“Pesticide Spray Drift” is a compact on-line course that is said to help individuals to “recognize the potential dangers of drift, the causes of drift and several methods of preventing drift,” according to the course’s stated objectives. The plainly stated text and colorful supple- mentary visual material help explain the nature of drift (airborne movement of pesticide particles), factors influencing drift, and present a comprehensive list of drift reduction recommendations. The course, at tinyurl.com is freely available and accessible anywhere there is a computer. It concludes with a voluntary review to enhance the learning experience. -> B. Kessler, ContinuingEducationAthome, 5976 20th St. No. 259, Vero Beach, FL 32966, USA. CEUsAtHome@yahoo.com. Voice: 1-772-562-1442.


*JOURNAL SPECIAL ISSUES* In its final form as the AUSTRALIAN JOURNAL OF EXPERIMENTAL AGRICULTURE (before being relaunched in 2009 as ANIMAL PRODUCTION SCIENCE), the periodical devoted its last edition in 2008 (vol. 48 no. 12) to “Invertebrate Pests of Grain Crops and Integrated Management: Current Practice and Prospects for the Future.” Twelve papers address IPM and related topics by scientists involved with either the National Invertebrate Pest Initiative or other projects funded by the Grains Research & Development Corp. See: tinyurl.com –thanks to P.A. Horn for information.

*SELECTED TITLES* Selections from current literature. IPMnet NEWS will gladly provide the address and email, as available, for first authors of the following titles. Direct requests to: IPMnet@science.oregonstate.edu.

Phytopathology """""""""""""" "Crop Rotation and Tillage Systems as a Proactive Strategy in the Control of Peanut Fungal Soilborne Diseases," Gil, S.V.,et al * BIOCONTROL, 53(4), 685-698, August 2008.

“Systematics of Plant Pathogenic Fungi: Why it Matters,” Rossman, A.Y., and M.E. Palm-Hernandez. * PLANT DIS., 92(10), 1376-1386, October, 2008.

"Yield and Disease Control on Hard Winter Wheat Cultivars with Foliar Fungicides," Ransom, J.K., and M.V. McMullen. * AGRON. JRNL., 100(4), 1130-1137, July-August 2008.

Weed Science """""""""""" "Mulched Cover Crops as an Alternative to Conventional Weed Management Systems in Vineyards," Steinmaus, S.,et al * WEED RESCH., 48(3), 273-281, June 2008.

"The Interaction of Two Potential Fungal Bioherbicides and a Sub- lethal Rate of Glyphosate for the Control of Shattercane," Mitchell, J.K.,et al * BIOL. CONT., 46(3), 391-399, September 2008.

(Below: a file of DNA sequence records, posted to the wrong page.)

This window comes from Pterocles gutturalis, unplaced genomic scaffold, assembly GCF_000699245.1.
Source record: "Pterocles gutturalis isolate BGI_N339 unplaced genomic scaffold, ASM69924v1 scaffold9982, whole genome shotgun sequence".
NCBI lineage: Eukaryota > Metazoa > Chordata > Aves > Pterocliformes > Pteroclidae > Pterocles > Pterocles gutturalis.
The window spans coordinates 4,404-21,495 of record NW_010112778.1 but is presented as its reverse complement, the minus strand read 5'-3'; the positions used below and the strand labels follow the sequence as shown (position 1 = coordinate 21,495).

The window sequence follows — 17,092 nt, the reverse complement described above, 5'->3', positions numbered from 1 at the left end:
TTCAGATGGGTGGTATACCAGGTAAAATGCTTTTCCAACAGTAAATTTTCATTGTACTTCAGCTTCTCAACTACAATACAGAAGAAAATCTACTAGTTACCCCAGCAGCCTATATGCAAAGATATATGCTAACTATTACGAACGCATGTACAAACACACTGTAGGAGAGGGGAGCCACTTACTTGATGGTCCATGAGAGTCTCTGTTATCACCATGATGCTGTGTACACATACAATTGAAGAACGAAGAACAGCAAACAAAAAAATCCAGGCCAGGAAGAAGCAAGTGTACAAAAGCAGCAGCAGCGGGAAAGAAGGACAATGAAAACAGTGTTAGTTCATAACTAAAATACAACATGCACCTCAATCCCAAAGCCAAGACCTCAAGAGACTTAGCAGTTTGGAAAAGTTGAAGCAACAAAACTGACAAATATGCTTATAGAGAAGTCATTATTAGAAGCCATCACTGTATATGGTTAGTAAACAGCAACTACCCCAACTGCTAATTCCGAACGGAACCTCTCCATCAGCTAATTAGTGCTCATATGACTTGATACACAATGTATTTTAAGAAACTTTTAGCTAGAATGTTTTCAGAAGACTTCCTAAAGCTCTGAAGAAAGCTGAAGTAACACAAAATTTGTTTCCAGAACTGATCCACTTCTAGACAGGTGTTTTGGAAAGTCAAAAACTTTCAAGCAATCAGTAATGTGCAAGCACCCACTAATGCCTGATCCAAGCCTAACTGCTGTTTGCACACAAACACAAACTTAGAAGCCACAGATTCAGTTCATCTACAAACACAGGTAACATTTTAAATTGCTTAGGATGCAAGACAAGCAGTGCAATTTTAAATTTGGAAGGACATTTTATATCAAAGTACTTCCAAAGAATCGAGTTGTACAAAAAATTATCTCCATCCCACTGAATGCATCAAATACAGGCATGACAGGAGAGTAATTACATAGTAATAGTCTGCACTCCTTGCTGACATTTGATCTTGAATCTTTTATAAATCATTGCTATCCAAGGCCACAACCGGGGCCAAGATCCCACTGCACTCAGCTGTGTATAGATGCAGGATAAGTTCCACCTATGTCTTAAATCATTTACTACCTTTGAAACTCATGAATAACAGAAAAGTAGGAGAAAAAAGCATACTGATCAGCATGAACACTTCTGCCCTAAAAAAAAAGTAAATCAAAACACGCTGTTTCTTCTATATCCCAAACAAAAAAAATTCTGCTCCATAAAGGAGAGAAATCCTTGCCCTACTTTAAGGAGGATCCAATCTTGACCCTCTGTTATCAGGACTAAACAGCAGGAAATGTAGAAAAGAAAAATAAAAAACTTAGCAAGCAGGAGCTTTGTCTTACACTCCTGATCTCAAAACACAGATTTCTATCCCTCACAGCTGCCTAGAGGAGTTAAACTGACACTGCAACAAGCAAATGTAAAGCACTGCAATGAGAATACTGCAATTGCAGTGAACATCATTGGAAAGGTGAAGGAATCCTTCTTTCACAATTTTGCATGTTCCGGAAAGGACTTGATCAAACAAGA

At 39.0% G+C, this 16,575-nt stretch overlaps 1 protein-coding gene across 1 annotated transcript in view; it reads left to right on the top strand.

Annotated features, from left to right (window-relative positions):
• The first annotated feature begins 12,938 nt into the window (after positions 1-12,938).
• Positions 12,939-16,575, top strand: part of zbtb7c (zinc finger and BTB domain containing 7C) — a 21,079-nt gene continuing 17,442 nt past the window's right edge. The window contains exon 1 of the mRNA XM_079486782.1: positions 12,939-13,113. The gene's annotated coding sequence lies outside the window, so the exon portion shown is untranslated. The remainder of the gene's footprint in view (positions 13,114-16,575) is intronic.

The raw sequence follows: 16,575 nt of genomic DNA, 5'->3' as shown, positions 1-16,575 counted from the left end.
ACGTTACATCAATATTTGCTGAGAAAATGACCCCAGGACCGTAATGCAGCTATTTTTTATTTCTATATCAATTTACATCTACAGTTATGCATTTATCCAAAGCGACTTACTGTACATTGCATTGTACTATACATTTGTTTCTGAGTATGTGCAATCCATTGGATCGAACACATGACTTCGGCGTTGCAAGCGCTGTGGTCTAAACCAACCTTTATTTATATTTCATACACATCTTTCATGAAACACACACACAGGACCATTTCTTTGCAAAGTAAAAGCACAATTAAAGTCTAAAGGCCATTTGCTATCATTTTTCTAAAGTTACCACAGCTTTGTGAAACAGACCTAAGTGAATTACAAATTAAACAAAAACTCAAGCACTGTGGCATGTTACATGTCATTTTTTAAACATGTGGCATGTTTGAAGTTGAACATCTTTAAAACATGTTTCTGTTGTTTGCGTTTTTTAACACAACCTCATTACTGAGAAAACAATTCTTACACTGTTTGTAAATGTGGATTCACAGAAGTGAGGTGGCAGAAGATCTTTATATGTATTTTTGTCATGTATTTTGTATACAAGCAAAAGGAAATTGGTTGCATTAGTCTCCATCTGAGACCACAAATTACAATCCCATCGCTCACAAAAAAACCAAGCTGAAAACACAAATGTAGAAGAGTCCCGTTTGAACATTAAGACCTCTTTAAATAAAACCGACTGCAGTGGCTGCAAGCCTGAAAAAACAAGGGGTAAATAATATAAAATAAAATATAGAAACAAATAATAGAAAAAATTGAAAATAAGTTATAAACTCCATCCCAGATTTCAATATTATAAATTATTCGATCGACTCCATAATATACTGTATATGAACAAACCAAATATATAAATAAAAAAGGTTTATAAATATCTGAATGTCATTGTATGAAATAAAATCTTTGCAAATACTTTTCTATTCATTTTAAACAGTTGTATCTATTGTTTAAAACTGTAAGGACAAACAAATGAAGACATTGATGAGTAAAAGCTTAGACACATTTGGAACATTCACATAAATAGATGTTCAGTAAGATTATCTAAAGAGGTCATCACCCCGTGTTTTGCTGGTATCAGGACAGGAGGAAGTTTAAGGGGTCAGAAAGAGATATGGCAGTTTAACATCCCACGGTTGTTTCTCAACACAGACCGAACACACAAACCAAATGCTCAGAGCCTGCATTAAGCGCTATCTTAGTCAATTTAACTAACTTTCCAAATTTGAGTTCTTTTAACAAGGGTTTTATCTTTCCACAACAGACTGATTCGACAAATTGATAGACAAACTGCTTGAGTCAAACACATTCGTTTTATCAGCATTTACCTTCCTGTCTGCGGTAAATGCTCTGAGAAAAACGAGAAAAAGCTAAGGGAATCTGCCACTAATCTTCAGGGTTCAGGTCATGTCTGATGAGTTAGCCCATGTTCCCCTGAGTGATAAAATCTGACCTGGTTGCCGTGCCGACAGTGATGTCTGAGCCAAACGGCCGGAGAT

Entomology """""""""" “Application of Mixtures ofMetahizium anisopliaevar.acridium_ and Cyhalothrin Against the Senegalese Grasshopper in Senegal,” Douro Kpindou, O.K.,et al * INTL. JOURN. OF TROP. INSECT SCI., 28(3), 136-143, September 2008.

"Entomopathogenic Fungal Endophytes," Vega, F.E.,et al * BIOL. CONT., 46(1), 72-82, July 2008.

Transgenics """"""""""" “Coexistence of Genetically Modified (GM) and non-GM Crops in the European Union: A Review,” Devos, Y.,et al * AGRON. FOR SUST. DEVEL., 29(1), 11-30, January-March 2009.

“Transgenic Resistance of Bulgarian Potato Cultivars to the Colorado Potato Beetle Based on Bt Technology,” Kamenova, I.,et al * AGRON. FOR SUST. DEVEL., 28(4), 481-488, October-December 2008.

General """"""" “Motivating Rice Farmers in the Mekong Delta to Modify Pest Management and Related Practices Through Mass Media,” Huan, N.H.,et al * INTL. JRNL. OF PEST MGMT., 54(4), 339-346, October 2008.

"Trends in Pesticide Use and Drivers for Safer Pest Management in Four African Countries," Williamson, S.,et al * CROP PROT., 27(10), 1327-1334, October 2008.

"When Will Integrated Pest Management Strategies be Adopted? Example of the Development and Implementation of Integrated Pest Management Strategies in Cropping Systems in Victoria,” Horn, P.A.,et al * AUSTRAL. JRNL. OF EXP. AGRIC., 48(12), 1601-1607, 2008.

VI. U.S. REGIONAL IPM CENTERS news, developments, programs

A Slate of Slithering Slugs
Members of that slow moving, phytophagous, trail-creating clan known as slugs are the subject of a 2009, peer reviewed, liberally illustrated publication from the Univ. of California. Authors R.J. McDonnell,et alcite slugs as having “long been regarded worldwide as severe pests of agricultural and horticultural production, attacking a vast array of crops.” These little loved creatures also are implicated in the trans- mission of many plant pathogens. The new work, SLUGS, A Guide to the Invasive and Native Fauna of California, while specific to one area, offers full color photos of species that are also found elsewhere, discusses and illustrates basic slug anatomy, and presents scientific keys to, and descriptions of, numerous slug families. The 21-page document, Pub. No. 8336, lists references and other information sources, and can be freely downloaded as a PDF file from: anrcatalog.ucdavis.edu

- news, developments

Massive Annual Report Published